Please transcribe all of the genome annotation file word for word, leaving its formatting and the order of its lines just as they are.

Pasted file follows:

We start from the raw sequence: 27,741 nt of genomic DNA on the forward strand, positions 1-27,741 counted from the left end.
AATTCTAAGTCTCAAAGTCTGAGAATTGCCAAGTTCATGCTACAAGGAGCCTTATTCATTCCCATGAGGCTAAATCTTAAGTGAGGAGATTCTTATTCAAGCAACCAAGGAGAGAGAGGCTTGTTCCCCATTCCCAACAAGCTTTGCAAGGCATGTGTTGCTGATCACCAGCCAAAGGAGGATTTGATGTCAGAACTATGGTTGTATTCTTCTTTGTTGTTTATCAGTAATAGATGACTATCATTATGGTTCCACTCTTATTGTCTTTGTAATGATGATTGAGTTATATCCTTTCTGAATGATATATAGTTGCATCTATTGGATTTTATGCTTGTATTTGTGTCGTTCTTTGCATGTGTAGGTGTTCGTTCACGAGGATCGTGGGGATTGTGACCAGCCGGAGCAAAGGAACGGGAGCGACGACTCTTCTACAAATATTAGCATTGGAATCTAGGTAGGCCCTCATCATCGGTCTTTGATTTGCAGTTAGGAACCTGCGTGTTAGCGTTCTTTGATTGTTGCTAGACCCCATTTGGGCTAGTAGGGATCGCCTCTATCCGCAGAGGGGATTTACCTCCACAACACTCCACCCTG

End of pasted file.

We start from the raw sequence: 27,741 nt of genomic DNA on the forward strand, positions 1-27,741 counted from the left end.
AATTCTAAGTCTCAAAGTCTGAGAATTGCCAAGTTCATGCTACAAGGAGCCTTATTCATTCCCATGAGGCTAAATCTTAAGTGAGGAGATTCTTATTCAAGCAACCAAGGAGAGAGAGGCTTGTTCCCCATTCCCAACAAGCTTTGCAAGGCATGTGTTGCTGATCACCAGCCAAAGGAGGATTTGATGTCAGAACTATGGTTGTATTCTTCTTTGTTGTTTATCAGTAATAGATGACTATCATTATGGTTCCACTCTTATTGTCTTTGTAATGATGATTGAGTTATATCCTTTCTGAATGATATATAGTTGCATCTATTGGATTTTATGCTTGTATTTGTGTCGTTCTTTGCATGTGTAGGTGTTCGTTCACGAGGATCGTGGGGATTGTGACCAGCCGGAGCAAAGGAACGGGAGCGACGACTCTTCTACAAATATTAGCATTGGAATCTAGGTAGGCCCTCATCATCGGTCTTTGATTTGCAGTTAGGAACCTGCGTGTTAGCGTTCTTTGATTGTTGCTAGACCCCATTTGGGCTAGTAGGGATCGCCTCTATCCGCAGAGGGGATTTACCTCCACAACACTCCACCCTG